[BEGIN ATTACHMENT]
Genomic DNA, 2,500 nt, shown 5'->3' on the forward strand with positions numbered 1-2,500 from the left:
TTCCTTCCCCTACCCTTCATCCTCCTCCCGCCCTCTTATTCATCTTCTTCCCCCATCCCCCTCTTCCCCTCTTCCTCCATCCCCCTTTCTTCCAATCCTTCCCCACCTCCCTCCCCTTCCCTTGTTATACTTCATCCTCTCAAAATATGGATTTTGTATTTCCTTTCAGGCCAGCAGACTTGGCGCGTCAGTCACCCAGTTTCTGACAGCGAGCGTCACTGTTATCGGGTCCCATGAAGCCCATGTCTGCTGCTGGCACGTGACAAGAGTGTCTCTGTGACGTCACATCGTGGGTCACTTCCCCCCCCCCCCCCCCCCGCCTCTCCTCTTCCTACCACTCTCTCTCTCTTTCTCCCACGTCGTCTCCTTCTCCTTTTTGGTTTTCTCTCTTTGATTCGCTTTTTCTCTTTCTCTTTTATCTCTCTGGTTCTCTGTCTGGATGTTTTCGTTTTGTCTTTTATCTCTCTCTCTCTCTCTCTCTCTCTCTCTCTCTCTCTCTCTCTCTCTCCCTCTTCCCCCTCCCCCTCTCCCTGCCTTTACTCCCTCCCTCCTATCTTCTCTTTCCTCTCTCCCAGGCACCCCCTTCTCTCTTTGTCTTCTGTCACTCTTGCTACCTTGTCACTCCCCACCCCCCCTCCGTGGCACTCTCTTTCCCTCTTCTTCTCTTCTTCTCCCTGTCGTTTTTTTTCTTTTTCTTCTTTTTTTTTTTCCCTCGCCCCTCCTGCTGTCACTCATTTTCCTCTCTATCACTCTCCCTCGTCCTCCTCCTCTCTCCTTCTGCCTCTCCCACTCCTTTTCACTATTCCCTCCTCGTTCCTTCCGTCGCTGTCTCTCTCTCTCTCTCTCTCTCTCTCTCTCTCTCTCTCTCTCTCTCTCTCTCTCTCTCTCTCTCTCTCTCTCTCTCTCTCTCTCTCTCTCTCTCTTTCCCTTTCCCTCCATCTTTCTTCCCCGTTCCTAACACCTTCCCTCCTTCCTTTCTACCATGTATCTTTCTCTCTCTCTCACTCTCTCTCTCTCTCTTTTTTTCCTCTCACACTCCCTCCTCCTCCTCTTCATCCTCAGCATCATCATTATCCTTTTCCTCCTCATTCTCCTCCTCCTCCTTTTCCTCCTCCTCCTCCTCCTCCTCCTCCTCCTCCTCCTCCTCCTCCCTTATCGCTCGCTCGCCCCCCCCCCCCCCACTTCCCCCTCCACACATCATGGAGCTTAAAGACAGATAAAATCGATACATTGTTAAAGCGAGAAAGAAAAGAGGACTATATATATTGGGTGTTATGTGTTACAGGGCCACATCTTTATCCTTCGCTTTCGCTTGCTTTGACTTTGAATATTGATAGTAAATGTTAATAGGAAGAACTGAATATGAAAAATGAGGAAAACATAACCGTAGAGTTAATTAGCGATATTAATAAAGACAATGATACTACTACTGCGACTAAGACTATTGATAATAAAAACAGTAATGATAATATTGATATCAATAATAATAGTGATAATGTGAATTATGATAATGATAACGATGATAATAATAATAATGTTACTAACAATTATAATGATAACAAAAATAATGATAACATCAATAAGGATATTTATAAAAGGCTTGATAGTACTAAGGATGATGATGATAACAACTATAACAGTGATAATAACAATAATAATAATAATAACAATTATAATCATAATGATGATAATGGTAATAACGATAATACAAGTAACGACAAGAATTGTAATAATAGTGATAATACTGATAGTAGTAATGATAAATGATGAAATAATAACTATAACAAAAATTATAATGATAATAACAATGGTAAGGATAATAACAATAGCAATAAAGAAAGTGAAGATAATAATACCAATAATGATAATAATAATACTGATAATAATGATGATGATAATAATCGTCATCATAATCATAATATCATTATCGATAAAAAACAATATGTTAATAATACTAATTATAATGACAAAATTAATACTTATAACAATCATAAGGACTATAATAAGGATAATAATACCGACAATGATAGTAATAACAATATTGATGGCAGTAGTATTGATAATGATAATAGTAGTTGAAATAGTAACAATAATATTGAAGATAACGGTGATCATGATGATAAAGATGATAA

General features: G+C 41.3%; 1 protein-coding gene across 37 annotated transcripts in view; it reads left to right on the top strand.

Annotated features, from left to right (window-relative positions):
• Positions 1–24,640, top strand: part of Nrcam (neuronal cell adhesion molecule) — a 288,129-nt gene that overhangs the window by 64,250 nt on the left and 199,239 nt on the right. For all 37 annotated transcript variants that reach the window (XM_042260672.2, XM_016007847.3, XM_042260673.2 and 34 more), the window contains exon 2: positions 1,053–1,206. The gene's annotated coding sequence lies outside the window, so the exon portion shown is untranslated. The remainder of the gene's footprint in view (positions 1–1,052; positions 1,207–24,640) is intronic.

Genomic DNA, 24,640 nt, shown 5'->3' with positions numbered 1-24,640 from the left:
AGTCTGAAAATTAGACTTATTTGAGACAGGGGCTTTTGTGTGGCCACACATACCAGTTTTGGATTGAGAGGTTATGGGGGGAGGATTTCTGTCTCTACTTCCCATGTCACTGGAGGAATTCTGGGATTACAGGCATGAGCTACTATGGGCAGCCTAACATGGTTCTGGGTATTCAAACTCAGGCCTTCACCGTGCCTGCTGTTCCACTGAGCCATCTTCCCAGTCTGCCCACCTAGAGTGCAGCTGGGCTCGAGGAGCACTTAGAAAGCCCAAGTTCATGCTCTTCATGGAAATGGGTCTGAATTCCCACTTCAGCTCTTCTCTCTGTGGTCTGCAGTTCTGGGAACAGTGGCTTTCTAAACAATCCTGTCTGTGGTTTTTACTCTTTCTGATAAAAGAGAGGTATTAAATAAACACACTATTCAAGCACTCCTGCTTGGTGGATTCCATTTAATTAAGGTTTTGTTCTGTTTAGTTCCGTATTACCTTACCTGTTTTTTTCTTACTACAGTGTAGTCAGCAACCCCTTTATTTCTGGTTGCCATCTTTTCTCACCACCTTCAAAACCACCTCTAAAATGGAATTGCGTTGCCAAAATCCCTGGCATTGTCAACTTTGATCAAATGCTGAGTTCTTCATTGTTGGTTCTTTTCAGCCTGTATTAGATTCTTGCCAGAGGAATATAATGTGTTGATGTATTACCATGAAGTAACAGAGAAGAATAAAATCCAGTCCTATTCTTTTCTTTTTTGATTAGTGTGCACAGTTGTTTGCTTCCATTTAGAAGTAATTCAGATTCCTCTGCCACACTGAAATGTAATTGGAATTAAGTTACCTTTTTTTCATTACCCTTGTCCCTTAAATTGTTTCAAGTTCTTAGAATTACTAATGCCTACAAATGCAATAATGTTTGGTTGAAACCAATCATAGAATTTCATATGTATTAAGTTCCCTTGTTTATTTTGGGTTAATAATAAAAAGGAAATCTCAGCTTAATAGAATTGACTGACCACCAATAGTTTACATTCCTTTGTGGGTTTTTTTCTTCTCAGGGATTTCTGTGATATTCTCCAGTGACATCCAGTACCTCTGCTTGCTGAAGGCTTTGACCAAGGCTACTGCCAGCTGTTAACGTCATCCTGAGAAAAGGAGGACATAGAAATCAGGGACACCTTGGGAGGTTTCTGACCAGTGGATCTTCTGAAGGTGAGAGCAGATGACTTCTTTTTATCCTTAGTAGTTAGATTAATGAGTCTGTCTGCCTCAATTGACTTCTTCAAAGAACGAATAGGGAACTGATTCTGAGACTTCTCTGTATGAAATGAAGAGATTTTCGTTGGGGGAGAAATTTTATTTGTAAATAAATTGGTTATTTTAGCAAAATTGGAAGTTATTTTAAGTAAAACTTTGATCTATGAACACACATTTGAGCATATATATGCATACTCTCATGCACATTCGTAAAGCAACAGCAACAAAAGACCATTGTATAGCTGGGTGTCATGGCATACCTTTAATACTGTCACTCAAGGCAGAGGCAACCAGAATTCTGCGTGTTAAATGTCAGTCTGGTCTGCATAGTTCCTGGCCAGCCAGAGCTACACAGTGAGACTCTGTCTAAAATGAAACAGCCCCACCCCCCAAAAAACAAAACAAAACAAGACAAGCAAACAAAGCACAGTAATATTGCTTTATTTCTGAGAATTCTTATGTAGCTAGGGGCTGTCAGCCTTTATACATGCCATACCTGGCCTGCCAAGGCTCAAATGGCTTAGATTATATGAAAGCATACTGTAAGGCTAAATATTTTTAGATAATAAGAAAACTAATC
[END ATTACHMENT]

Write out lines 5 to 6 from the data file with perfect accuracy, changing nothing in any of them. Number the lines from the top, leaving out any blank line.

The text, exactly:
• Positions 1–24,640, top strand: part of Nrcam (neuronal cell adhesion molecule) — a 288,129-nt gene that overhangs the window by 64,250 nt on the left and 199,239 nt on the right. For all 37 annotated transcript variants that reach the window (XM_042260672.2, XM_016007847.3, XM_042260673.2 and 34 more), the window contains exon 2: positions 1,053–1,206. The gene's annotated coding sequence lies outside the window, so the exon portion shown is untranslated. The remainder of the gene's footprint in view (positions 1–1,052; positions 1,207–24,640) is intronic.

Genomic DNA, 24,640 nt, shown 5'->3' with positions numbered 1-24,640 from the left: